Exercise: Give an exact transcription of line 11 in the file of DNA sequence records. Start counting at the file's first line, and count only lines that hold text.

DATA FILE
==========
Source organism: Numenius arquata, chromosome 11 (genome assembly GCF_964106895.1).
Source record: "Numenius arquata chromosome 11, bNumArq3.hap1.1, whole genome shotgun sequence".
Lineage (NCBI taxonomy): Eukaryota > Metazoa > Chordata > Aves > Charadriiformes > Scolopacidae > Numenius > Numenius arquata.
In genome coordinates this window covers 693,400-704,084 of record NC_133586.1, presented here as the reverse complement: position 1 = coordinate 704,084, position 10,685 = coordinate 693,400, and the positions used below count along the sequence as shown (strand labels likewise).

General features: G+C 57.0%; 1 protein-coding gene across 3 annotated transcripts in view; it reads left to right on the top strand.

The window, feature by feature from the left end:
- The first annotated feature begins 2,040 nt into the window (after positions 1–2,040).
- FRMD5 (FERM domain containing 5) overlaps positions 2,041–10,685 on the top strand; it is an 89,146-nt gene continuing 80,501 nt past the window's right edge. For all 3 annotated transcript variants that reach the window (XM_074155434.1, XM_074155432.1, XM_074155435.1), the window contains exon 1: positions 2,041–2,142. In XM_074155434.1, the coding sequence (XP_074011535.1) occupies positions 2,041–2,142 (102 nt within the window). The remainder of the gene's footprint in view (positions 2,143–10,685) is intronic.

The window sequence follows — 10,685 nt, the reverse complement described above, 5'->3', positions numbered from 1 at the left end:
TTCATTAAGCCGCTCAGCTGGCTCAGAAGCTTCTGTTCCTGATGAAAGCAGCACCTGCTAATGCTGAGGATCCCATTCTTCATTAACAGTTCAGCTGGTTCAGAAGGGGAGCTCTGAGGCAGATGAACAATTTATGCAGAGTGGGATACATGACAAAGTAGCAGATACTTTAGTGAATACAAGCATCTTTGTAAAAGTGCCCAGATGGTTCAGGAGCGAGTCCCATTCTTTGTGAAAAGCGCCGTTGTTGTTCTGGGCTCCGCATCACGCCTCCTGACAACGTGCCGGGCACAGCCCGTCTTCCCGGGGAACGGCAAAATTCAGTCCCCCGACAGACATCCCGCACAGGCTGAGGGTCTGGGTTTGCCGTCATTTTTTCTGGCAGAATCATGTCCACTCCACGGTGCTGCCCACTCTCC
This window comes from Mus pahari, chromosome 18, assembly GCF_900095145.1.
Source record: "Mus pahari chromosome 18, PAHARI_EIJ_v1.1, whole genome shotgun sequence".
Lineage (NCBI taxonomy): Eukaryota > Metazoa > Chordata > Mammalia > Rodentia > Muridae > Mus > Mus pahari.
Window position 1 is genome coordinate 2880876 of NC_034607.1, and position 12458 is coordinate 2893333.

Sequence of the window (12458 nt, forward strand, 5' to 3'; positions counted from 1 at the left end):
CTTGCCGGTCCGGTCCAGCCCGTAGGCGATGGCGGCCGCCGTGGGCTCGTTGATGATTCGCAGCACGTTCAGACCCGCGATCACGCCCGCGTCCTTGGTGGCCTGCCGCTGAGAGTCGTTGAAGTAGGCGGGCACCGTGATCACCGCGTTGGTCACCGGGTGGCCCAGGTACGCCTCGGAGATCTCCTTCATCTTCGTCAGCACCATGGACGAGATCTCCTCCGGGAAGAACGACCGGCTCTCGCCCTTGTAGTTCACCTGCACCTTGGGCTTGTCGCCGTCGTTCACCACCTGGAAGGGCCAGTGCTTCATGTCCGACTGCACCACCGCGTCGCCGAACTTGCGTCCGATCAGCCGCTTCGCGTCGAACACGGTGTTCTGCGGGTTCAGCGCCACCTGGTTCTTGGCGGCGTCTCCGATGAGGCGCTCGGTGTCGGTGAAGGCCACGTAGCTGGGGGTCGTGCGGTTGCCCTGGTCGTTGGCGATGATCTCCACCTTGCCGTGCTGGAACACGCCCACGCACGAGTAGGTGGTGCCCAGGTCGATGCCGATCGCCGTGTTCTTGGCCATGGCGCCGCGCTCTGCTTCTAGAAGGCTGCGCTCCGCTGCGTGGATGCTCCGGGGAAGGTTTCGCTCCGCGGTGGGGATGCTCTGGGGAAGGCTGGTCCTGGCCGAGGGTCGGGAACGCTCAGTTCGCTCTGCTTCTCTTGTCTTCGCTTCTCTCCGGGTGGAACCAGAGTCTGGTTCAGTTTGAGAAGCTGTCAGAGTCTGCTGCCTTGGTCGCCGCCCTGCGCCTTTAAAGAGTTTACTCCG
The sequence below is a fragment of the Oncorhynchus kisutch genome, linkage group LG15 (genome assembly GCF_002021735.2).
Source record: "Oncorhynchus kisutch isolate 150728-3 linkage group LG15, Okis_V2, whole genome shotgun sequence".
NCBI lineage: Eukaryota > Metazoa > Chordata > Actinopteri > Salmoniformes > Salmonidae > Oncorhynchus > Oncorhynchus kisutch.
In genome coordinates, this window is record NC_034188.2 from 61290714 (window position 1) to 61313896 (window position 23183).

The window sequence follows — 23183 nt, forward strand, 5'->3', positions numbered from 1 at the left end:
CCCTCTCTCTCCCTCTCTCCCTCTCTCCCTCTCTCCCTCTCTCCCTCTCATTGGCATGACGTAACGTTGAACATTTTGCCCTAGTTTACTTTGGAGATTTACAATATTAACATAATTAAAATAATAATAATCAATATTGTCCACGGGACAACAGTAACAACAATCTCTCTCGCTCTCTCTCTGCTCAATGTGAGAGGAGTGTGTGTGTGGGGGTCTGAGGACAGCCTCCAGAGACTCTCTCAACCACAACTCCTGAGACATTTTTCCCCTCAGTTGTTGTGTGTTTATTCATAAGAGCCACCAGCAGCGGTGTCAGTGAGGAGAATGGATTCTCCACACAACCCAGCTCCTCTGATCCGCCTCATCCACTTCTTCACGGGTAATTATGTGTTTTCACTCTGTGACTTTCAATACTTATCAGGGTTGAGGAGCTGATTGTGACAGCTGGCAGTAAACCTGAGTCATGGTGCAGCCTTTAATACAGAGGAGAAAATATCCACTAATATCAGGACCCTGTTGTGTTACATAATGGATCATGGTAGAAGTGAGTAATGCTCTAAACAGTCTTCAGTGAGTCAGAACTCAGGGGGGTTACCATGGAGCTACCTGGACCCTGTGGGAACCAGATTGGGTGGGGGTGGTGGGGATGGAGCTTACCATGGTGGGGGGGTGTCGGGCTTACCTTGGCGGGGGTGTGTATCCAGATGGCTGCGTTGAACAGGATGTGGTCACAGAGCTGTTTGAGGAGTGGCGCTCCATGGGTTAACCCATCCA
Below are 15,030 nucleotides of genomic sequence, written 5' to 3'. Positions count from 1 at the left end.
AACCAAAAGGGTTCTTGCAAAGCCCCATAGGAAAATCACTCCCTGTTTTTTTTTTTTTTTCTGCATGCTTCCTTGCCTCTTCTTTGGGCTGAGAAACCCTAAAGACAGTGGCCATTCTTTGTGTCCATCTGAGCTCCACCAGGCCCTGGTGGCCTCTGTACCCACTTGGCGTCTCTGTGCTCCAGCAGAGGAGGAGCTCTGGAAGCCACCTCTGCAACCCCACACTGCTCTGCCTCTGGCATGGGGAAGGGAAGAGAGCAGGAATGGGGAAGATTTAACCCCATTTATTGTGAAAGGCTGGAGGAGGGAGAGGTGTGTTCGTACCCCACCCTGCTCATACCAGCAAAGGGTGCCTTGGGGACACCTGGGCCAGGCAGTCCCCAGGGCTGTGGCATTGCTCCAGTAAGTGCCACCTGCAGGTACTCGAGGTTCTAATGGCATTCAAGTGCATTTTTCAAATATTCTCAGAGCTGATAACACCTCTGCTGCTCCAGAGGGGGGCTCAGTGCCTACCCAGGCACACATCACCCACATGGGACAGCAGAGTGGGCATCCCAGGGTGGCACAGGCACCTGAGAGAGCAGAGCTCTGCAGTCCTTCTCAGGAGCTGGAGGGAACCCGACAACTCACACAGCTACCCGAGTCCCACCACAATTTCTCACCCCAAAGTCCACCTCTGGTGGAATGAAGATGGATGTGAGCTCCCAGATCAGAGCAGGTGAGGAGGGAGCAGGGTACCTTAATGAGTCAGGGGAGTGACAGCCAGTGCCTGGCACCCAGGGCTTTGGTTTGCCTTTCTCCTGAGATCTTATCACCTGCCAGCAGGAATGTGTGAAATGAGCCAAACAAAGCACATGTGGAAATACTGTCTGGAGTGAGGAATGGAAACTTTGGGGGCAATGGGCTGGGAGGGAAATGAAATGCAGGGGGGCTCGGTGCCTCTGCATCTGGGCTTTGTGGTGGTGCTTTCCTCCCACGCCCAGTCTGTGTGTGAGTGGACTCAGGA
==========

This window comes from Mus pahari, chromosome 18, assembly GCF_900095145.1.